After all those floods this winter many firms have lost everything but that need not include company data as Phil Bridge, Managing Director at Kroll Ontrack Data Recovery, explains how you can get your data back following storm damage.
Estimated bills for clearing up after this winter’s floods and storms in the UK could hit £1bn according to insurance experts at accountancy firm PwC. As rain continues to fall on waterlogged ground, still more households and businesses could find themselves at risk of losing valuable possessions to the elements, including data stored on laptops, tablets, smartphones and desktop PCs.
Valuable information is stored on all of those business and personal computers and laptops – critical financial information, irreplaceable and sentimental photos, videos, music, contact lists and passwords. In fact, experts predict that 99 percent of all information is now stored electronically and much of this information is not backed-up.
This is reinforced by the increase in the number of jobs Kroll Ontrack receives following natural disasters, including Hurricane Sandy, which left millions across the East Coast of America without power or access to mass transit, widespread floods in Europe during 2013 and our own storms this winter.
The challenge is that heavy storms causing rolling blackouts and power outages are significant causes of data loss, and damage to personal property during severe weather can be devastating. While most possessions can be replaced and are usually covered by insurance, the same cannot be said for digital data.
The extent of damage to digital files and information stored on hard drives remains unknown until power is restored. Fortunately, the majority of digital data can be recovered from water-damaged or power-affected drives with the help of data recovery software and or services.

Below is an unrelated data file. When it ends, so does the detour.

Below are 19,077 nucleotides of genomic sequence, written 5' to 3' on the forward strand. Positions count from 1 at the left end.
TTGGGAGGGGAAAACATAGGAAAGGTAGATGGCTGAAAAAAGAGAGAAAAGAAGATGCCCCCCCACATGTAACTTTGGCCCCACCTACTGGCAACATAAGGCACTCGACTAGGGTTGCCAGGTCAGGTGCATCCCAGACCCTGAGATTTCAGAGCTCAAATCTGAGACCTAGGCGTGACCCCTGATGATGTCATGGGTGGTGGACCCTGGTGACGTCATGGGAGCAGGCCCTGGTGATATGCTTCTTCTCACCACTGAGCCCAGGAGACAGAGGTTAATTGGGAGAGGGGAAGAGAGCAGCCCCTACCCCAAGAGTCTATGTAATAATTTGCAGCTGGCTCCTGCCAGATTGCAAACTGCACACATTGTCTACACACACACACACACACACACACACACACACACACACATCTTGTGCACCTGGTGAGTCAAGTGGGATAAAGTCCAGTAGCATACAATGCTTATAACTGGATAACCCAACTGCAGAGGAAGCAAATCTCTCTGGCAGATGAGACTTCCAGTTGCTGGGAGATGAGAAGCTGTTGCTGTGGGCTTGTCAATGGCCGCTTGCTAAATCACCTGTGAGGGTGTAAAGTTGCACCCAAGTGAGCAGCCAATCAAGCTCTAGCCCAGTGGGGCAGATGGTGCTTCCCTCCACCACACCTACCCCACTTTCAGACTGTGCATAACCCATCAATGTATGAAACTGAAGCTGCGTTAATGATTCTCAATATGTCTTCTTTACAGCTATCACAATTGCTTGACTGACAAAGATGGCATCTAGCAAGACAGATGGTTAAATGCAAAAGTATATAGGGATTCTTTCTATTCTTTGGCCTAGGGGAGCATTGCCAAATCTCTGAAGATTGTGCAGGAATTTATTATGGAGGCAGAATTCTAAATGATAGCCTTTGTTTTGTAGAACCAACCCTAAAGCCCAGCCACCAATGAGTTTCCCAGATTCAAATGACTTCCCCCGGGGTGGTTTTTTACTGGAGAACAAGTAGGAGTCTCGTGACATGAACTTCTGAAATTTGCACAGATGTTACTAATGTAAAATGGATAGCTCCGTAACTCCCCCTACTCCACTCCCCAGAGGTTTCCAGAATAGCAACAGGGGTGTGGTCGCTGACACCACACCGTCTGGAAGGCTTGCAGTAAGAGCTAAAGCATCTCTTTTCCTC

Kroll Ontrack has pledged to provide victims with data files impacted by the storms a free data recovery evaluation and a discount on the final recovery bill if the client wants to proceed.
Kroll Ontrack recommends that victims fearing loss of their vital information consider the following before assuming that the damage is permanent:
- Never assume that data is unrecoverable, no matter what it has been through
- Don’t turn on the device. Testing to see if a damaged device still works can exacerbate the damage, and even endanger your life
- Do not shake, disassemble or attempt to clean any hard drive or server that has been damaged – improper handling can make recovery operations more difficult which can lead to valuable information being lost
- Never attempt to dry water-damaged media by opening it or exposing it to heat – such as that from a hairdryer
- Do not attempt to operate visibly damaged devices
- Do not attempt to freeze-dry media
- Do not use common software utility programs on broken or water-damaged devices.
- Invest in some form of Uninterruptible Power Supply (UPS), which uses batteries to keep computers running during power outages. UPS systems also help manage an orderly shutdown of the computer – unexpected shutdowns from power surge problems can cause data loss;
- Check protection devices regularly: At least once a year inspect your power protection devices to make sure that they are functioning properly. Most good ones will have a signalling light to tell you when they are protecting your equipment properly
- For mission critical situations, contact a data recovery professional before any attempts are made to reconfigure, reinstall or reformat
- If you wish to send it to a specialist, the best option is to remove the hard drive as it is, wet and dirty, wrap it in a damp towel and put it in an anti-static plastic bag. The specialist can then proceed with handling the drive in a cleanroom with professional equipment
- Don’t wait. Humidity in disks causes corrosion that will only get worse the longer you wait, so the chances of recovering data are greater the faster you react. Send your disk to the specialists as soon as possible, or get in contact to arrange free collection from your business or home.